Zoom Autism Magazine Issue 1 Fall 2014 - Page 43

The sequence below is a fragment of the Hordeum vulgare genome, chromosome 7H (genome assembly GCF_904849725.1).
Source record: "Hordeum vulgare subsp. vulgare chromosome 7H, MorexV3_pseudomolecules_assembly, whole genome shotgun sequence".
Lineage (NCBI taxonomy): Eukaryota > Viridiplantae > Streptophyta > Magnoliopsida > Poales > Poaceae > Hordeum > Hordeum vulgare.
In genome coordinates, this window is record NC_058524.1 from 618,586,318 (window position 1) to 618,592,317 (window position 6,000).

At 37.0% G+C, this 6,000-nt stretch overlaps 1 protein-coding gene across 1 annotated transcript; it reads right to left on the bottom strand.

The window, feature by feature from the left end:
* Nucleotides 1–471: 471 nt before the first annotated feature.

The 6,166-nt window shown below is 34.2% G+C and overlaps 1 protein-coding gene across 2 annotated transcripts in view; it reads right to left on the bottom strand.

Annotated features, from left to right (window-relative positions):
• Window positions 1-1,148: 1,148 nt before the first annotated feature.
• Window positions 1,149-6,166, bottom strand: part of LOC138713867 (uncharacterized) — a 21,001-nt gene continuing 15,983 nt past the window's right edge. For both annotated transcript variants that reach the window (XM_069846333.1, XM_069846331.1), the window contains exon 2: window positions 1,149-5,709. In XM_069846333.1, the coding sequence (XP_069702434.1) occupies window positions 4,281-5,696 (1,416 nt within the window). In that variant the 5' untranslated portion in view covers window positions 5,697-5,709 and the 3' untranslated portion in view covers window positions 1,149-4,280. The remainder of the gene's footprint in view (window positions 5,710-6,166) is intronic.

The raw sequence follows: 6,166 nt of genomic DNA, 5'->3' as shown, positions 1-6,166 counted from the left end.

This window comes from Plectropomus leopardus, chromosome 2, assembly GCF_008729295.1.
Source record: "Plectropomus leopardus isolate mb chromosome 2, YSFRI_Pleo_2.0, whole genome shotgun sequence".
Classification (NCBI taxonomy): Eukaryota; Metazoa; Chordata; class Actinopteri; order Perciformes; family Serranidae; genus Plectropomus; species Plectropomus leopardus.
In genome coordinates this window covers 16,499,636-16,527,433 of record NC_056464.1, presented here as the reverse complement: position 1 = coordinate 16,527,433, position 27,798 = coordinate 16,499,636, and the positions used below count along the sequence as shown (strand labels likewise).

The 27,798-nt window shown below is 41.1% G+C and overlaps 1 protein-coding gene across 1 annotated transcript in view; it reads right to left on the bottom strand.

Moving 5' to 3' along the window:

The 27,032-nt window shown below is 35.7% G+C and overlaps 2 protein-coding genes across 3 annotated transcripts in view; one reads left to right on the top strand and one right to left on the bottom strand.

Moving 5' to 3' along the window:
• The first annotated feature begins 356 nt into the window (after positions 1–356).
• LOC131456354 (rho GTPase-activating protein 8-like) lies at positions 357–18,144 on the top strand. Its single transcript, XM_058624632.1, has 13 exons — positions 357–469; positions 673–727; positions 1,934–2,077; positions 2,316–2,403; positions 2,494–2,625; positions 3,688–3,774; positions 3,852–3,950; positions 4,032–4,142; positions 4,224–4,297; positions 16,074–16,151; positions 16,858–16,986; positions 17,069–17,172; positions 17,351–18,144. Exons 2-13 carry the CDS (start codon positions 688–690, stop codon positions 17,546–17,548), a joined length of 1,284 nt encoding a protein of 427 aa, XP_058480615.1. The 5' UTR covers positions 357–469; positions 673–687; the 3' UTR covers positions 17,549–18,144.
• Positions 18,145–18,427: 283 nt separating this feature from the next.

If you ask students what their least favorite part of the school day is, you might hear answers like “math” or “taking tests.” But for those on the autism spectrum, the responses might sound a little different. Playing by the Rules tion, no matter how simple or predictable it seemed. When I was a kid, I always I could not begin and end enjoyed the structure of conversations, and I found school. There was assigned the unwritten rules to be seating, students were mystifying. Forced to sit expected to sit still and with a group of talkative, not roam around, and the restless kids, I struggled adults were the overseers, to make my way through the enforcers of the rules. every single interaction. That structure was imporI grew up struggling with The awkwardness I genertant to me, not because I sensory issues and social ated never failed to elicit pragmatics. No matter how liked the rules, but because negative responses. Conchallenging a subject or test it offered a buffer between versations would happen. myself and the other stuwas, I could at least enjoy I would pause, think, and the relative quiet and sense dents. I always found social then offer up seemingly of order that the classroom interactions to be deeply random statements. Kids confusing, so the rules that would laugh or tease. Bulprovided. But, if you had were imposed during the asked me about my least lying was not uncommon. classroom hours were a favorite part of the school Lunch became a daily relief. day, I would have given nightmare. the same two answ